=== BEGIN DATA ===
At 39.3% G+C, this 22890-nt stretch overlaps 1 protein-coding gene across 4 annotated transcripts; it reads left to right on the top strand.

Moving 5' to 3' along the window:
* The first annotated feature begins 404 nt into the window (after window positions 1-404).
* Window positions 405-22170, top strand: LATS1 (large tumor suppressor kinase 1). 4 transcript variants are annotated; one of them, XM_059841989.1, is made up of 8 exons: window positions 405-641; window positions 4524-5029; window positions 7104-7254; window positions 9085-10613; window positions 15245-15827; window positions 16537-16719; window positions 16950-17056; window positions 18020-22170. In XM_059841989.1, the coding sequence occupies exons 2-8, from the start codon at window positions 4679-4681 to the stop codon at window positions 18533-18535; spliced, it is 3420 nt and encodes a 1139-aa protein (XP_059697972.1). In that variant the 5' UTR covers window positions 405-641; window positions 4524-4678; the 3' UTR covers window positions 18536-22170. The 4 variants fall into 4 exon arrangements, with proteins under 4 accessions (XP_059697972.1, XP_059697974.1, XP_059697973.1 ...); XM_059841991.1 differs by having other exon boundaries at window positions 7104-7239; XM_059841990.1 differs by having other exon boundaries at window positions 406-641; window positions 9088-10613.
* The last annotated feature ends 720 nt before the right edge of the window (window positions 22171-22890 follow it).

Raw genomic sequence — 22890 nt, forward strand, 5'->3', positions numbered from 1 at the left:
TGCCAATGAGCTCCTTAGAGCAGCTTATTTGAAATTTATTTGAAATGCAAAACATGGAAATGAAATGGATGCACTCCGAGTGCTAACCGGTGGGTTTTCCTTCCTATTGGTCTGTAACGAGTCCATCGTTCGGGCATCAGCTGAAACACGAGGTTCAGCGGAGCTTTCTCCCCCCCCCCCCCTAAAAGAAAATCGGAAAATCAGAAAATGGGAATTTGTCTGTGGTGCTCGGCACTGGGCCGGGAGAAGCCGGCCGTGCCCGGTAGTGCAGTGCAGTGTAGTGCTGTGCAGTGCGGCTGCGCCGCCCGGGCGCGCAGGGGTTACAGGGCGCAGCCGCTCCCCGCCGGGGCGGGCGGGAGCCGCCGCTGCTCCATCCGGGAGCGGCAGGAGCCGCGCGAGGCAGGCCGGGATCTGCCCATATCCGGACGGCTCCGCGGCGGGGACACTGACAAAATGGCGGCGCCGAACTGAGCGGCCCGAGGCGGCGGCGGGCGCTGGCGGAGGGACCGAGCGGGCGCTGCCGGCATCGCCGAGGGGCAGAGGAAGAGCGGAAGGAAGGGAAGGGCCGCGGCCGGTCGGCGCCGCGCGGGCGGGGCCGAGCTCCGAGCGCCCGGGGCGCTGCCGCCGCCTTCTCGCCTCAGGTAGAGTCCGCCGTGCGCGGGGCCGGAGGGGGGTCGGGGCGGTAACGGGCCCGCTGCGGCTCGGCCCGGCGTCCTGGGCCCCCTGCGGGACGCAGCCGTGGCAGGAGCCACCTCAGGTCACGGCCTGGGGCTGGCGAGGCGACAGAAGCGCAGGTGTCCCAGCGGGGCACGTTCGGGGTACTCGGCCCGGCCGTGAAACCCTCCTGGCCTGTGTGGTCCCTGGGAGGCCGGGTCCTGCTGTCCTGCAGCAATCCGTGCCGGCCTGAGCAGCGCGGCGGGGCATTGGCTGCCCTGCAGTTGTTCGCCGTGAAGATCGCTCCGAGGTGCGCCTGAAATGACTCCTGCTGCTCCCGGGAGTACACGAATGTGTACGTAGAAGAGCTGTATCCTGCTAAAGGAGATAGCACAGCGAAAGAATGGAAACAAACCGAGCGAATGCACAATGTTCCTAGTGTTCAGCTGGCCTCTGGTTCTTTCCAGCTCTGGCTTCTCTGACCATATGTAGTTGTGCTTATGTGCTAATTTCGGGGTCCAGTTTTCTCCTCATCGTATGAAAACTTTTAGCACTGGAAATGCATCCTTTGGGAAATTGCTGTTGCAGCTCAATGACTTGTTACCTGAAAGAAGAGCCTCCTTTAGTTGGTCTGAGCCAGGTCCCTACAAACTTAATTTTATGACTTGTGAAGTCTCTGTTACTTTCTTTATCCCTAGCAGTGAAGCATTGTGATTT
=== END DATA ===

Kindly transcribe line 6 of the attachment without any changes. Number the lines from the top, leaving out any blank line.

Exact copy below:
Raw genomic sequence — 22890 nt, forward strand, 5'->3', positions numbered from 1 at the left: